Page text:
Display Mode

The are an array of different display modes available, each having a specific purpose.

Image Preview

The Image Preview mode shows you what the resulting video will look like when saved. This is the main working mode for adding strips and moving them around, cutting, grouping (making meta) and splicing them through special effects.

Luma Waveform

For the selected channel, brightness, or luminosity, is mapped with this display.

A luma waveform allows you to judge the quality of the luminance distribution across the video signal, you can view a luma waveform instead of the usual output display on every control monitor.

The display plots for every scanline the luminance value. The lines are all drawn on top of each other. The points get brighter if the lines cross (which is very likely with several hundred scanlines). You will understand the picture most easily if you plug an oscilloscope to the Luma-video-output of your television set. It will basically look the same.

In this mode, the vertical axis represents the luminosity: 0 at the bottom, 1 at the top; the horizontal axis is a mapping from the horizontal axis of the frame. There are as many curves as scanlines in the frame: each one of this curves represents the luminosity of the pixels of one line. Moreover, the color of a pixel in this mode represents the number of pixels from the matching column of the frame sharing the same luminosity, i.e. the number of curves that cross at this point (black/transparent, for no pixel, white/opaque for at least three pixels).

Separate Colors
Separates RGB channels into separate graphs.

This mode is good for:

  • If the waveform does not fill the whole picture you might want to play with the Bright/Contrast modifier until it fills the whole picture (contrast autostretch).
  • With the more advanced Curves or Color Balance modifiers, you can be more precise.
  • You can judge if you want to dump the whole thing since it is completely distorted and clips at the top or the bottom.

The various horizontal lines in the Luma waveform match the uniform-colored lines of the picture. Note that the ‘gray 20%’ one-pixel width line (inside the yellow strip) is represented in the Luma waveform by a gray line. The two lines drawing an “X” are from the two linear tone shades (white –> black and black –> white). Finally, the broken line matches the complex tone shade at the bottom of the picture.


The curves are quite visible. We found a luma of 80-100% for the sky, a luma around 40% for the sea, and a luma of 10-20% for the mountains, growing around 40% for the sunny part.


Note that the pictures (first green frame, at the top) are only 50px high, to limit the number of curves displayed in the Luma waveform

Use this display to check for appropriate contrast and luminosity across all frames in the channel. When spots in the film that should have even illumination do not, it looks like a flashbulb went off or an extra light was suddenly turned on. This can happen if two strips were rendered or shot under different lighting conditions but are supposed to be contiguous.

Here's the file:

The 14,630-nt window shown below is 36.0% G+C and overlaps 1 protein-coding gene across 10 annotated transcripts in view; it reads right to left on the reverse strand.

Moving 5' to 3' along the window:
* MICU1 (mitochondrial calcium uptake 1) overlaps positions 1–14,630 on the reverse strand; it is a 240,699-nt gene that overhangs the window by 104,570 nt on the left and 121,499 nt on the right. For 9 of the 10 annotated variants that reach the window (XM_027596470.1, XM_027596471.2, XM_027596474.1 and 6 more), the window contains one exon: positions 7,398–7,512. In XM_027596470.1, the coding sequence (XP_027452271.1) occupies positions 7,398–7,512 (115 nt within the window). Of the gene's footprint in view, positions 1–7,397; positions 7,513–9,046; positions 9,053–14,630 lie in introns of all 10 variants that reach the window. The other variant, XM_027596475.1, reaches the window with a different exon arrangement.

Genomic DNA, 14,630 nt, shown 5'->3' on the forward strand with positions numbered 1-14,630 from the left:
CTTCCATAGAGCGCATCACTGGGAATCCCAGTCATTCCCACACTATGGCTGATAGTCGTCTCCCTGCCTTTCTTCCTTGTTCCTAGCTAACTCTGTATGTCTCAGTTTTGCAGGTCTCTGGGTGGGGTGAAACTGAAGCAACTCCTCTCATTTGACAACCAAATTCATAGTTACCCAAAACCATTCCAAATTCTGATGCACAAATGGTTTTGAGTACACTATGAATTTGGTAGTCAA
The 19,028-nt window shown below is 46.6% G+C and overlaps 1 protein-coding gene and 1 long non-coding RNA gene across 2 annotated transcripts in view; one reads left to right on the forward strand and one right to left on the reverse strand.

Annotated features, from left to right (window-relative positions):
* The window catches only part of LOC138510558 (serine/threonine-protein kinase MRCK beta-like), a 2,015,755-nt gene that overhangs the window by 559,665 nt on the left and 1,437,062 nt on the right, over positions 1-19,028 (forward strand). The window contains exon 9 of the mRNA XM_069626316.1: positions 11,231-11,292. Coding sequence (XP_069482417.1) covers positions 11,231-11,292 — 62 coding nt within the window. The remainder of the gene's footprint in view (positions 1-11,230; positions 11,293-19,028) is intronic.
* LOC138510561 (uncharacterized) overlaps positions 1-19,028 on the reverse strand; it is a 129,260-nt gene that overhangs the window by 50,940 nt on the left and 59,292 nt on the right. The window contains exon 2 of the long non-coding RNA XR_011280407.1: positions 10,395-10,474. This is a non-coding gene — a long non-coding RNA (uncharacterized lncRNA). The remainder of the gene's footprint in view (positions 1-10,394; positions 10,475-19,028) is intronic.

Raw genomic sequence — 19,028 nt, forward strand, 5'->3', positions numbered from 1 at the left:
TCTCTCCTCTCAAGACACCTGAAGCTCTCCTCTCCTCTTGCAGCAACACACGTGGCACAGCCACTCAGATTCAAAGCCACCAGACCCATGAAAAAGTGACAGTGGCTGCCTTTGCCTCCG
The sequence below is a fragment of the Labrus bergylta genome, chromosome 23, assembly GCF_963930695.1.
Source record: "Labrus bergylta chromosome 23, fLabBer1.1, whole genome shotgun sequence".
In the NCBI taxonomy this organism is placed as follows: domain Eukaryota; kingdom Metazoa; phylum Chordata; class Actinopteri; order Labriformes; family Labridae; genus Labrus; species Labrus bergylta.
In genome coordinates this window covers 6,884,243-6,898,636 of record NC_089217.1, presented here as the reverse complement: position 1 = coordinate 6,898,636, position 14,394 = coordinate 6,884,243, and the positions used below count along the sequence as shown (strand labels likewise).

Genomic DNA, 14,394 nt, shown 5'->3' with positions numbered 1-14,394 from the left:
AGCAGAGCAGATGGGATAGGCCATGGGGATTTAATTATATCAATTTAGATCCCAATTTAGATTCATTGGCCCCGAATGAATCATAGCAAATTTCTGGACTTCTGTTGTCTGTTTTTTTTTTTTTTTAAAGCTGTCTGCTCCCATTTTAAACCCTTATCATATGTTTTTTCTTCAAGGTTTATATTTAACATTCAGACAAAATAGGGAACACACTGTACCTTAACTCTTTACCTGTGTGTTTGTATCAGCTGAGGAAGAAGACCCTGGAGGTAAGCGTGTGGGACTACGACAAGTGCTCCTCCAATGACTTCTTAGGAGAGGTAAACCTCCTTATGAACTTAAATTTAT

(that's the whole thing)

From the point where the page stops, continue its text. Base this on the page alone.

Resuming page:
Chroma Vectorscope


Example image.


Example of a Chroma Vectorscope Preview.

Use this mode judge the quality of the color-distribution and saturation, you can also view a U/V scatter-plot.

The picture is converted to YUV-format. The U and V values represent the angle of the color. For pixel of the picture, one point is plotted in the display at the U and V value position. If several pixels happen to have the same UV value the pixel in the plot gets brighter.

To help you understand what color is meant, a hexagram marking the extreme positions (red, magenta, blue, cyan, green, yellow) is drawn and a red cross to mark the origin.

In other words, for the selected channel, this display shows the color space of the image inside a hexagon. Each point of the hexagon is a primary color: red, magenta, blue, cyan, green, and yellow. Black is at the center, and overall saturation is scaled as dots closer to the outside. The example to the right shows that the image has a lot of red (50% saturation) and small amount of blue, with no green.

Always: remember to activate an additional control monitor of the end result. Color calibration is a matter of taste and depends on what you want.

Use this display to check for too much color saturation. While over-saturated images look great for op-art and computer displays, they stink when shown on the big screen TV. Use Alt-A to scrub the video; this display will update with a new/revised map for each frame. Just like watching the Image preview to see what it looks like, watch the Chroma Vectorscope to watch for color use.

This mode is good for:

  • If you picture looks very moody or desaturated you might want to take a look at the U/V plot. You will most likely see all pixels building a crowd at the origin. If you add saturation using the Saturation slider in the Filter panel or any modifiers that change color, you can see in the U/V plot if you distort the color.
  • If you do color-matching on a by hand basis you can match the angle you see of different channels monitors.



Example image.


Example of Histogram Preview.

This mode displays a graph showing the distribution of color information in the pixels of the currently displayed image. The X axis represents values of pixel, from 0 to 1 (or 0 to 255), while the Y axis represents the number of pixels in that tonal range. A predominantly dark image would have most of its information toward the left side of the graph.

Use this mode to balance out the tonal range in an image. A well balanced image should a nice smooth distribution of color values.